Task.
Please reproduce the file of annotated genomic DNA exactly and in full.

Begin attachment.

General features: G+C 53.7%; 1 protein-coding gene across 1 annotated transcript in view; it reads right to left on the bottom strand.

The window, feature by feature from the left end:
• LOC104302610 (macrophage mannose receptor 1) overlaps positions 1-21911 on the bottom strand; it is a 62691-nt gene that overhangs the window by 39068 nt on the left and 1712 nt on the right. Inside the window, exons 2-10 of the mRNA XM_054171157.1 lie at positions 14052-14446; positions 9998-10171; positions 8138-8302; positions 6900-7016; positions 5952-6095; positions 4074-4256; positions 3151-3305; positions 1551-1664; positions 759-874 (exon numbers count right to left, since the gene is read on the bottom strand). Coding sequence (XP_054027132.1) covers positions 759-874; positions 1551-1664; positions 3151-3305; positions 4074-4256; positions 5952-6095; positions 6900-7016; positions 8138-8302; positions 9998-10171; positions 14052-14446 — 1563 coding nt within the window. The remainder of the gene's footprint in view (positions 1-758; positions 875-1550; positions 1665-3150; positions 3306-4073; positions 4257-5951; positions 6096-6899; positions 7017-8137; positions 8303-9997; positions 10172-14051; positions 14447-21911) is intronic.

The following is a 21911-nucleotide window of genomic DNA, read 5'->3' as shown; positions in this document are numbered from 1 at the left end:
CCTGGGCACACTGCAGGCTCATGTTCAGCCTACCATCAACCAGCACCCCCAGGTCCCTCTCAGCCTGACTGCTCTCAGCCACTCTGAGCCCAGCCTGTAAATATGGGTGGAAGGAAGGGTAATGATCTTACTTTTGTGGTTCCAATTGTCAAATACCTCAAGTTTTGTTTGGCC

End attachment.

General features: G+C 53.7%; 1 protein-coding gene across 1 annotated transcript in view; it reads right to left on the bottom strand.

The window, feature by feature from the left end:
• LOC104302610 (macrophage mannose receptor 1) overlaps positions 1-21911 on the bottom strand; it is a 62691-nt gene that overhangs the window by 39068 nt on the left and 1712 nt on the right. Inside the window, exons 2-10 of the mRNA XM_054171157.1 lie at positions 14052-14446; positions 9998-10171; positions 8138-8302; positions 6900-7016; positions 5952-6095; positions 4074-4256; positions 3151-3305; positions 1551-1664; positions 759-874 (exon numbers count right to left, since the gene is read on the bottom strand). Coding sequence (XP_054027132.1) covers positions 759-874; positions 1551-1664; positions 3151-3305; positions 4074-4256; positions 5952-6095; positions 6900-7016; positions 8138-8302; positions 9998-10171; positions 14052-14446 — 1563 coding nt within the window. The remainder of the gene's footprint in view (positions 1-758; positions 875-1550; positions 1665-3150; positions 3306-4073; positions 4257-5951; positions 6096-6899; positions 7017-8137; positions 8303-9997; positions 10172-14051; positions 14447-21911) is intronic.

The following is a 21911-nucleotide window of genomic DNA, read 5'->3' as shown; positions in this document are numbered from 1 at the left end:
CCTGGGCACACTGCAGGCTCATGTTCAGCCTACCATCAACCAGCACCCCCAGGTCCCTCTCAGCCTGACTGCTCTCAGCCACTCTGAGCCCAGCCTGTAAATATGGGTGGAAGGAAGGGTAATGATCTTACTTTTGTGGTTCCAATTGTCAAATACCTCAAGTTTTGTTTGGCC